Iraq: the Human Cost

Iraq: The Bottom Line on Falling Casualties

by Wayne White, November 7, 2007

The media have focused heavily of late on the significant fall in U.S. military and Iraqi military and civilian casualties. This is a very welcome development which cannot be denied. Nonetheless, too much discussion has focused on whether casualties actually have fallen (they have) instead of how durable the trend is likely to be.

Live media in particular have provided precious little context about whether this success is likely to prove enduring or fleeting, especially concerning casualties among Iraqis. As usual, the print media has done a relatively better job in this respect, probing somewhat deeper. However, far fewer Americans get their news on Iraq from newspapers or higher quality newspapers.

First, the political compromises (most contained in the so-called "benchmarks") that the surge was supposed to make possible by taking down levels of violence in the greater Baghdad area have not been achieved and do not appear likely to be achieved.

Second, much of the decline in Iraqi casualties, most notably in Baghdad, relates to the physical separation of the respective parties by U.S. troops, the fact that many more neighborhoods are more homogeneous now as a result of prior sectarian cleansing, and U.S. military oversight of Iraqi army and police units suspected of participating in ethno-sectarian violence (or turning a blind eye).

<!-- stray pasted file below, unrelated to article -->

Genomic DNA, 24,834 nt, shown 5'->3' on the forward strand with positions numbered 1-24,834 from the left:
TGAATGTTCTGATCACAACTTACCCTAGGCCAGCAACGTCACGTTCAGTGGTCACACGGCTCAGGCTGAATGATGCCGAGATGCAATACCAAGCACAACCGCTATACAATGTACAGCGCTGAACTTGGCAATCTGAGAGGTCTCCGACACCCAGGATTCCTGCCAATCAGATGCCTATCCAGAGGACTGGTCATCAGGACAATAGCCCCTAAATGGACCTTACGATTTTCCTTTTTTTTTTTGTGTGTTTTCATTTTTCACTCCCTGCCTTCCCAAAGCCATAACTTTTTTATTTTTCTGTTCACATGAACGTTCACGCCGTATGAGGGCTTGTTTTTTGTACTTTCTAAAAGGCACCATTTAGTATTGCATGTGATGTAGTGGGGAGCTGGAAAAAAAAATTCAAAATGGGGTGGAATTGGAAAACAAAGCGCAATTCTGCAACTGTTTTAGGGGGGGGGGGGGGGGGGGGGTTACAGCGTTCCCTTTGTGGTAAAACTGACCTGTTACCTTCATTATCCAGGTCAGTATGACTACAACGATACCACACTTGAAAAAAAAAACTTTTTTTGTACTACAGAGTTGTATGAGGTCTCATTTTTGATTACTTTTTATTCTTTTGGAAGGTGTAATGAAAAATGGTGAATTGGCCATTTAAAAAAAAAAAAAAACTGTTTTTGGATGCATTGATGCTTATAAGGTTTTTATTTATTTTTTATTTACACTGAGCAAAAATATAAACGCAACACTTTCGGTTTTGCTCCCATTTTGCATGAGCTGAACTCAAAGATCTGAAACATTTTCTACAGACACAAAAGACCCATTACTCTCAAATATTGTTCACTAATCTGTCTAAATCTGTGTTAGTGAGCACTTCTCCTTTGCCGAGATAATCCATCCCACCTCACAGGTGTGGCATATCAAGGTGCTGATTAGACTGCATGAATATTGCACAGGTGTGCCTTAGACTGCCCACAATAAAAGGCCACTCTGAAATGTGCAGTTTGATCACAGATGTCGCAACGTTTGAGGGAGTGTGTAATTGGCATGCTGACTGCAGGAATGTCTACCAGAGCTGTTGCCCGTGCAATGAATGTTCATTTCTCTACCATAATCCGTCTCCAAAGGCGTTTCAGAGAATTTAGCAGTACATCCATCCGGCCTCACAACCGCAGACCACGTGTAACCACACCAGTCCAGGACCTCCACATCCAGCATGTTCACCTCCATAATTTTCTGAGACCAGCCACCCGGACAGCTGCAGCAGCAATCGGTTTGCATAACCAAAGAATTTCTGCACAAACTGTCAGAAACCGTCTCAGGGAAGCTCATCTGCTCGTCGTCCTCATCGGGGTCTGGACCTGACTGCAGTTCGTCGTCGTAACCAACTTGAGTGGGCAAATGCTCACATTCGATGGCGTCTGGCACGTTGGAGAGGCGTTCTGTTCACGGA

With the latter in mind, a U.S. Army colonel who returned from Baghdad this summer where his battalion was "sitting on" various neighborhoods told me last month that when a Shi'a Iraqi Army battalion he was told to work with in a Sunni Arab neighborhood lost two soldiers to insurgents, the unit went on a rampage machine-gunning scores of homes before his troops could bring the situation under control.

That would not suggest &em;to say the least&em;that there has been a meaningful lessening in overall sectarian tensions. In fact, he said that if a Shi'a family stopped to shop in this Sunni Arab neighborhood and his troopers were not present, their life expectancy might well be measured in minutes.

Third, the surge was meant to address the serious problem of predominantly Shi'a militias and death squads in Baghdad. However, much of the Mahdi Army, other Shi'a militias, and their death squads cleverly decided (even prior to Muqtada al-Sadr's more recent order to stand down) either to maintain a low profile in Baghdad or to go south in large numbers to wait out the surge in sanctuaries largely beyond the reach of U.S. forces.

Fourth, Sunni Arab elements with which the U.S. military is cooperating against al-Qaeda in Iraq (tangible good news) are arming and organizing themselves in far larger numbers than ever before. This has created what Prime Minister Maliki recently denounced as "illegal" Sunni Arab "militias."

Fifth, when the surge winds down, there is every reason to expect Shi'a militias and their death squads will reactivate and return from the south to resume their grisly work.

Finally, these returning Shi'a elements will encounter much stronger armed Sunni Arab elements (or militias) that will doubtless push back hard against such activity themselves, quite possibly generating levels of violence not seen since 2006.

Wayne White, an Adjunct Scholar of the Middle East Institute, was Deputy Director of the State Department's Bureau of Intelligence and Research Office of Analysis for the Near East and South Asia. From 2003 to 2005, he was principal Iraq analyst and head of that office's Iraq Team.